When we notice that unmistakable stench on ourselves, most of us rush to roll or spray on some product. But the fact is, there’s more going on in our armpits than meets the nose.
NCCU biology professor Julie Horvath is researching the most pungent areas in human anatomy. She’s looking at the microbes in the human armpit and how products like deodorants and antiperspirants affect their growth.
Horvath, the head of the genomics and microbiology research lab at the N.C. Museum of Natural Sciences, got into the “microbe business” via primates.
She was interested in comparing regions of the human genome to regions of primate genomes. The genome is a full set of chromosomes — nature’s instruction manual — which guides the development of all living things.
She wanted to see how humans and primates compare, but through the lens of our genomes.
This interest in primate genomes brought her to Duke University, where she studied lemurs.
“That sort of got me in the intermix of understanding how we can learn about ourselves from studying other species like primates,” Horvath said.
Horvath spent some time at Duke before being offered her joint position at NCCU and the Museum of Natural Sciences. With this new position came a new focus.
“Now there was a greater call to engage students and professors in research,” she said.
It had been harder before to engage others in her research, because she was working with live animals. Focusing on microbes (which can be observed and grown in a lab) paved the way for more public involvement.
Back to microbes, though. Microbes are microscopic organisms. They crawl around on your skin, feed on your sweat, and produce body odor.
It’s gross. But it’s true. Horvath compares microbes to something a lot more familiar.
“Right now, you can think of your skin as this healthy ecosystem, “this forest,” Horvath said.
And each armpit’s ecosystem is unique. In other words, my armpit may have a different makeup of microbes than yours.
According to Horvath, one explanation for this variation is the use of hygiene products.
Most people are familiar with the purpose of deodorants and antiperspirants. They fight body odor. But they do it in different ways, Horvath explained.
While deodorants have chemicals that kill or inhibit the growth of odor-causing microbes, antiperspirants prevent your armpits from sweating. This cuts off the food supply of microbes. No microbes, no stank.
With this idea in mind, Horvath set out to see how using these products affect microbe growth differently.
“We swabbed everybody working in the lab and looked at what was growing on them,” she said.
Then Horvath noticed something interesting about her own armpit sample.
“My plates were empty; there was nothing growing,” she said. “It freaked me out a little bit. But it got us talking about why there was no growth on my plate.“
The lack of microbes was traced to her antiperspirant use, Horvath explained.
“Because of this new position, I started wearing clinical strength antiperspirant,” she said. “I didn’t want to be the armpit microbe biologist who actually has body odor, right?”
In order to further investigate what these products do to the tiny ecosystem in our armpits, Horvath and her team launched an eight-day experiment.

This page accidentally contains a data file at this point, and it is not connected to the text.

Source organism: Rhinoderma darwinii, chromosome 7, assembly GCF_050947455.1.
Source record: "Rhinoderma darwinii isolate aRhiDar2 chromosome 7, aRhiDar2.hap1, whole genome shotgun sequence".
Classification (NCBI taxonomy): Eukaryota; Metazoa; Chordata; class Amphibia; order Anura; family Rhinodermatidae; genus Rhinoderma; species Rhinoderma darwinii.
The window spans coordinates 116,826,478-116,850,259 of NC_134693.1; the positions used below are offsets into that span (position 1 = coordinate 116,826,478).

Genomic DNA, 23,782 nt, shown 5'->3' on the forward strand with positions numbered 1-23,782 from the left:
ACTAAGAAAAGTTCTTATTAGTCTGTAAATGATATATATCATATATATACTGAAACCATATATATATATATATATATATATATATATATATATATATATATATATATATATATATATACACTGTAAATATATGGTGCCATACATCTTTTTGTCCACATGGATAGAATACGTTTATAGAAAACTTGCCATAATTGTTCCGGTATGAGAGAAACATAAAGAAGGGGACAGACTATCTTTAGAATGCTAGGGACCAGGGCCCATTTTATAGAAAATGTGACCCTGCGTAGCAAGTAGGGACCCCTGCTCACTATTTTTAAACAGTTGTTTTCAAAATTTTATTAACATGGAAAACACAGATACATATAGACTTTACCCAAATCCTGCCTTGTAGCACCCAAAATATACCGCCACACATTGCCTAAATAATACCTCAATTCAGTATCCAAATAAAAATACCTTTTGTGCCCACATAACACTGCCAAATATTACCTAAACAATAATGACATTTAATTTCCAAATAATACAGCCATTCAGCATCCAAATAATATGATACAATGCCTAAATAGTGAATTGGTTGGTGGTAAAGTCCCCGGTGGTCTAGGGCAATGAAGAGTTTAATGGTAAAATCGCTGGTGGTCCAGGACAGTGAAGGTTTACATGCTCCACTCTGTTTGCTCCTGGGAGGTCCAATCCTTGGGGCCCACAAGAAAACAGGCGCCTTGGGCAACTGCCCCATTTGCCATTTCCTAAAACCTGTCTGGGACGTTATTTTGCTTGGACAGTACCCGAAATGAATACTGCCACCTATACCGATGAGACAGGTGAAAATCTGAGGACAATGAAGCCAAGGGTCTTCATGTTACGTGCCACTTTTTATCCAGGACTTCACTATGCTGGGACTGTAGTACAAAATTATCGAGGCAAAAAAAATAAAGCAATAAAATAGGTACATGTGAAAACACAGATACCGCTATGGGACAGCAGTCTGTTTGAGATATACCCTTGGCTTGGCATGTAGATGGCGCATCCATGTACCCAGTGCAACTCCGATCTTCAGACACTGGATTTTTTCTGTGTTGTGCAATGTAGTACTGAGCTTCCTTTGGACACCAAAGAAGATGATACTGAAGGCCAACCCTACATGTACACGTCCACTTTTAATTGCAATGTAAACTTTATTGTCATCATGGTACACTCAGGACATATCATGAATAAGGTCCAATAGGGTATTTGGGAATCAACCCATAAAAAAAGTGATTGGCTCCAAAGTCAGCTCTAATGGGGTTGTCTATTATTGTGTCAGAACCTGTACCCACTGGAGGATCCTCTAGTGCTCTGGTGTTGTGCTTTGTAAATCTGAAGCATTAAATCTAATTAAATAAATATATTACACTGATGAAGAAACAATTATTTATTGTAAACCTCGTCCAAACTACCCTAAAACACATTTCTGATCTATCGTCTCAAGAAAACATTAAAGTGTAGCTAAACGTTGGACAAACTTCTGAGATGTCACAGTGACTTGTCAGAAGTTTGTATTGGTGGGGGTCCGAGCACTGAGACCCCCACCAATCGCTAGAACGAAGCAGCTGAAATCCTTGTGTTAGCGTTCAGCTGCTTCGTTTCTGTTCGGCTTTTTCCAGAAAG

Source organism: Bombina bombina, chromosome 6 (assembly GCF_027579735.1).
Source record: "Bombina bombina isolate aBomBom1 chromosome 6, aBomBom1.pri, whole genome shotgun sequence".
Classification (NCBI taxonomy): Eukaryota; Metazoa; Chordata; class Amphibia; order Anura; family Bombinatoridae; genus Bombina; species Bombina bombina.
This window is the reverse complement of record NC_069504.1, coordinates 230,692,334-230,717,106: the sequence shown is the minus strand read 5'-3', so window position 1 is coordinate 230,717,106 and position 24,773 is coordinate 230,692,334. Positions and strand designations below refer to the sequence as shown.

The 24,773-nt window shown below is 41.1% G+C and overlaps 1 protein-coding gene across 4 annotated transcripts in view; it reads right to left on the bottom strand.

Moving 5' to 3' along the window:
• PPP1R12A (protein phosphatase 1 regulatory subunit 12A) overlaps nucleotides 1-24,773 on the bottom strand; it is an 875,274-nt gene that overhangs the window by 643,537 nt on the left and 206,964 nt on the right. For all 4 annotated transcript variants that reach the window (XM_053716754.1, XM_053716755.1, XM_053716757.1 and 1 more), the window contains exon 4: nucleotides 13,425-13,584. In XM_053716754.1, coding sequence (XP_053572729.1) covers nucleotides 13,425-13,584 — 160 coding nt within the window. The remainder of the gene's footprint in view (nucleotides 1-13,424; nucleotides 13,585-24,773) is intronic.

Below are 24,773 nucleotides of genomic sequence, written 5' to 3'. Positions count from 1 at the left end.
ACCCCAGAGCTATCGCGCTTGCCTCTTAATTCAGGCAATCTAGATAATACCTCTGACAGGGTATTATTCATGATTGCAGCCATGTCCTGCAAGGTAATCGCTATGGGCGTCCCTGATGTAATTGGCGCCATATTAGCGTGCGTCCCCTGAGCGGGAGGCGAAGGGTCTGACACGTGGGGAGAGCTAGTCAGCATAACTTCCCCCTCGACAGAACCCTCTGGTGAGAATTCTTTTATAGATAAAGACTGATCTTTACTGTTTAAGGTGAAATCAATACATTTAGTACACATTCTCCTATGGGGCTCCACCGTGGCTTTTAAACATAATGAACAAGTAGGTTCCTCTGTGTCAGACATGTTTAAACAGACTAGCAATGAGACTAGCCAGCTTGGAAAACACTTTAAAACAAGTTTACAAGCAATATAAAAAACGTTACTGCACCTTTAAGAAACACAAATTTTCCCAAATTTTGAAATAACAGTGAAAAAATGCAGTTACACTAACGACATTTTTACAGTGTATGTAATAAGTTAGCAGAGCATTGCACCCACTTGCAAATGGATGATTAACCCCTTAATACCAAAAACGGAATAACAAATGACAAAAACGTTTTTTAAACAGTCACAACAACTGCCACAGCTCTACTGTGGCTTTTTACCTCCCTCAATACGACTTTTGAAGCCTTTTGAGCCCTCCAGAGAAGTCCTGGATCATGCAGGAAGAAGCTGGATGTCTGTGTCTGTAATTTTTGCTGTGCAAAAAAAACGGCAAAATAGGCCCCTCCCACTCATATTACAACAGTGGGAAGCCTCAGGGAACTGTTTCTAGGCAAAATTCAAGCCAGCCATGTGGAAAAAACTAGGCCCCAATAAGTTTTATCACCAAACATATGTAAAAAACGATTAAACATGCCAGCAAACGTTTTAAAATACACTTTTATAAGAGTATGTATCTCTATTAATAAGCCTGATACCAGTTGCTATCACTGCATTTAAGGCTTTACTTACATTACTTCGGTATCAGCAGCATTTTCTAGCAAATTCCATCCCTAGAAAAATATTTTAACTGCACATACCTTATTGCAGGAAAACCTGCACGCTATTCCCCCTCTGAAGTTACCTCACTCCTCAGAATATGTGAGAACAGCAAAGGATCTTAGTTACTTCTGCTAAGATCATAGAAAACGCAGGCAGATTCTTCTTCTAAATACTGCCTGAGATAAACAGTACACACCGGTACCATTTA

Twenty people were divided into three groups: deodorant wearers, antiperspirant wearers, and non-product-wearers. The final results only include 17 people, however, due to illness and other constraints.
The first day, participants went about their usual routines. Then they were swabbed and their samples analyzed to see what microbes were growing.
On days two through six, all participants were asked to stop wearing any products, and were swabbed daily to check for the growth of microbes.
During the last two days of the experiment, every participant wore antiperspirant. This was to see examine antiperspirant’s effect on the growth of microbes in participants, Horvath explained.
“If we think that antiperspirants are inhibiting the growth of microbes, and we take it away, and microbes grow back. Then we can hypothesize that the antiperspirant is likely inhibiting the growth of microbes,” Horvath said.
When the experiment was over and the aroma cleared, Horvath and her team drew a few conclusions, according to their research, published in PeerJ.
They confirmed that antiperspirant use drastically decreased the number of microbes found in participants’ samples.
They also found that when participants stopped using products, their microbe density, or the amount of microbes in their samples, increased to levels similar to those who had never worn products. Essentially, the microbes made a comeback.
But, some grew back faster than others, Horvath explained, which changed the diversity of microbes in the samples.
“When you use product, you can imagine that it’s kind of like a forest that’s just had a fire,” Horvath said. “When you look back at this forest, you can see which organisms will grow back faster than others.”
Unfortunately for the microbes, unlike real forests they don’t have the benefit of a Smokey the Bear campaign. We wipe out these microorganisms often without batting an eye.
This is not to say that we should stop wearing deodorant or antiperspirant just yet. But microbes play an important role in our bodies, and deserve our consideration, Horvath said.
“A lot of the things you do on a daily basis might actually affect your well-being and you don’t think about it,” she said.
Although Horvath’s research has focused on things small in size, she maintains her big mission: engaging students and the public in science.